Author Archives: nsmith241@gmail.com

Where to Begin

I was at Brock University last week to begin a course in global labour history for the Department of Labour Studies. The first class was about introductions, about explaining the course topic, and outlining the work students will be doing. But there was also time to offer a taste of a historical perspective on the study of labour and work.

A screenshot of the course description, from the website of the Department of Labour Studies, https://brocku.ca/webcal/2017/undergrad/labr.html#LABR_2P93 (accessed 13 January 2018)

 

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The News About Wages

CBC News broke the story broke this week that workers at the Division Street Tim Horton’s location in Cobourg were being denied their paid breaks and various benefits as a result of the increased minimum wage in Ontario.  Other stories have emerged about employer efforts to mute the effects of higher minimum wages by effectively reducing their labour costs, including this Twitter thread by @AndrayDomise.  (See his news story here.)  A piece posted today by CBC News does a good job of summing-up the stories that have so far been confirmed by journalists in Ontario.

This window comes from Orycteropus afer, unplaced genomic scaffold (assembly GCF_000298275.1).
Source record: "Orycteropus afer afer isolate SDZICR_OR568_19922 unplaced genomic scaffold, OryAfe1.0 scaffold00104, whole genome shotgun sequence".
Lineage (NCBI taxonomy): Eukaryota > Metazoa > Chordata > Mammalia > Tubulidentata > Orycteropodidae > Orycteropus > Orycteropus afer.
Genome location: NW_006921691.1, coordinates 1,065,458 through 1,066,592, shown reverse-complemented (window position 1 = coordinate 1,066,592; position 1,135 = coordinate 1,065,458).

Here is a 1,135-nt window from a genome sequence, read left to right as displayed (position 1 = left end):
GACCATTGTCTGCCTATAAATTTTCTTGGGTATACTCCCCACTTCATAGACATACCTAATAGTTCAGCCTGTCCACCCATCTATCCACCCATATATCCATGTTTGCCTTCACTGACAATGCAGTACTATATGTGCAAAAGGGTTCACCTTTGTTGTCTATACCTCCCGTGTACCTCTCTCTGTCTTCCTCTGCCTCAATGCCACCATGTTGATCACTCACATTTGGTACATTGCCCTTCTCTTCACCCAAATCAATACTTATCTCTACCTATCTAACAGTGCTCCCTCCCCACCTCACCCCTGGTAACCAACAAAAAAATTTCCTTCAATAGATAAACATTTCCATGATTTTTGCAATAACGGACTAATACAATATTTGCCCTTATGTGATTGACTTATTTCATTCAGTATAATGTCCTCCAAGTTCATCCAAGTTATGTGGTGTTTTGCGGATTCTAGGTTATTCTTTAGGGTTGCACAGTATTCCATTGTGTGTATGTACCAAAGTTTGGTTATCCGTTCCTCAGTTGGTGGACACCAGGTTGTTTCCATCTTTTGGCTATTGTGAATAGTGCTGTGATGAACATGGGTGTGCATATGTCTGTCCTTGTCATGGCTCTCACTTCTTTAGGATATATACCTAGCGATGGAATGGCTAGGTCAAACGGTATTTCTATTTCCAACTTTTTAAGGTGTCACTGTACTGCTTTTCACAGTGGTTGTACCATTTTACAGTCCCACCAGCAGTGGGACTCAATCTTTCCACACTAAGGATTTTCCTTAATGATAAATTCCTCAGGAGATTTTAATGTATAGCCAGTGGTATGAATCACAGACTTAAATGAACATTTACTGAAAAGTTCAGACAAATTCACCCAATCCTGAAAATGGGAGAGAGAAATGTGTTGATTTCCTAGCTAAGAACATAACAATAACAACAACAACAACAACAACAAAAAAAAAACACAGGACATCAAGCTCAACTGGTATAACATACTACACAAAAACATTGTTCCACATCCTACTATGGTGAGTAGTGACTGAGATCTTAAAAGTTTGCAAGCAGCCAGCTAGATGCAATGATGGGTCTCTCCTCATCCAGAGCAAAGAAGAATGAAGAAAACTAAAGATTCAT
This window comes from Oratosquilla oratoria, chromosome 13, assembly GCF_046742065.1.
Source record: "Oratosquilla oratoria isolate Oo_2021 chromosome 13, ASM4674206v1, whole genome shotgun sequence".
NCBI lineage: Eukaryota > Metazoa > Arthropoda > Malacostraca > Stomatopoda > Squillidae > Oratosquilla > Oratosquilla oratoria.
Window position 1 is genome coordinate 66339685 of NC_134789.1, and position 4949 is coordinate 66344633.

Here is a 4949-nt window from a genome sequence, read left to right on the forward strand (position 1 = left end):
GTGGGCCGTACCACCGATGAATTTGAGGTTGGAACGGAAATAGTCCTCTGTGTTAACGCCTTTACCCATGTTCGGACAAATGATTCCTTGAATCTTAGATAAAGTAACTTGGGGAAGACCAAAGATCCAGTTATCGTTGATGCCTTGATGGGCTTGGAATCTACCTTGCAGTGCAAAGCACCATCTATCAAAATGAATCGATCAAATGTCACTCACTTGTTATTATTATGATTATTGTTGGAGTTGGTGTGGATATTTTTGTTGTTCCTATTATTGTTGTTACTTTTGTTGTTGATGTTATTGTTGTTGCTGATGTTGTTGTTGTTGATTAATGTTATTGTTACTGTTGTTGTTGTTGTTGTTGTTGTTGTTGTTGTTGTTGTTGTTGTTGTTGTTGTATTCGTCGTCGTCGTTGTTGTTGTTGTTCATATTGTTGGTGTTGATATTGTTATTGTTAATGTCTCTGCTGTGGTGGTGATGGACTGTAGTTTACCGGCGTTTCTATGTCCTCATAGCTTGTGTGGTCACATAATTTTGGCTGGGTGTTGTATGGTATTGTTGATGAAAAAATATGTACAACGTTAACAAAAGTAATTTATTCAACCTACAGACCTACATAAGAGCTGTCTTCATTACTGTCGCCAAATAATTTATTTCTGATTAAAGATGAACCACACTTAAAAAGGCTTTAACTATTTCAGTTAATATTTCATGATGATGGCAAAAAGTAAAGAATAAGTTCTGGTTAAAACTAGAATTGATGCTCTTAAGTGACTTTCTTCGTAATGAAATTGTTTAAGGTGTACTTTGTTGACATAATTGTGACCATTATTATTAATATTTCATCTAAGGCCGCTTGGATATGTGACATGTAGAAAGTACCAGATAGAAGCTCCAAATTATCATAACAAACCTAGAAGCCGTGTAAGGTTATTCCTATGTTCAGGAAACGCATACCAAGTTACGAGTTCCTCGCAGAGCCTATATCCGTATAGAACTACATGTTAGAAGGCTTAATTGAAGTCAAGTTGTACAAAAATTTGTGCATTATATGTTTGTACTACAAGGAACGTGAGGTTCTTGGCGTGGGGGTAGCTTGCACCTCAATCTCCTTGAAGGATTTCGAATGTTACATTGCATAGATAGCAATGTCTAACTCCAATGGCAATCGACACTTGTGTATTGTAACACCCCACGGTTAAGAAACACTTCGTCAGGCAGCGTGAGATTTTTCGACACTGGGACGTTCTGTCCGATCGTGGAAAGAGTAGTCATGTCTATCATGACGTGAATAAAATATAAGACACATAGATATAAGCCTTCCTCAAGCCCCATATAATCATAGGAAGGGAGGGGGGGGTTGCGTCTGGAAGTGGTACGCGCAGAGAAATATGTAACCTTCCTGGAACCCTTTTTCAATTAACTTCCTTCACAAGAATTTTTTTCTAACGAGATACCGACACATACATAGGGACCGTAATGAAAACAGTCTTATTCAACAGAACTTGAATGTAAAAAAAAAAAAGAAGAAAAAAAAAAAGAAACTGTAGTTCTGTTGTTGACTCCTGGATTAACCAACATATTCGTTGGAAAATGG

The reactions I have seen to this news on social media has focused on employer greed.  In the statement Premier Wynn issued about the story, the focus is employer bullying. Some commentators have stated that something like this was bound to happen, given the business rationale for keeping costs down and the challenge of managing such an unusually large wage hike. But another common theme has been that the story reveals the need for unions. This tweet by Bruce Anderson is an example.

 

Screenshot taken on 5 January 2018.

 

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NYE Moon

This New Year’s visit to family in the Haliburton area was brilliantly wintery: unusually cold, two feet of powdery snow, windless, and sunny. Great conditions for enjoying the outside, and for appreciating the wood stove.

New Year’s Eve day 2017, in the Haliburton area. (Author’s photo)

The moon on New Year’s Eve was spectacular. It was big and bright. With all the light reflected on the snow there was enough light for a walk in the woods.  It was also approaching -30C – so more of a quick look into the woods!

 

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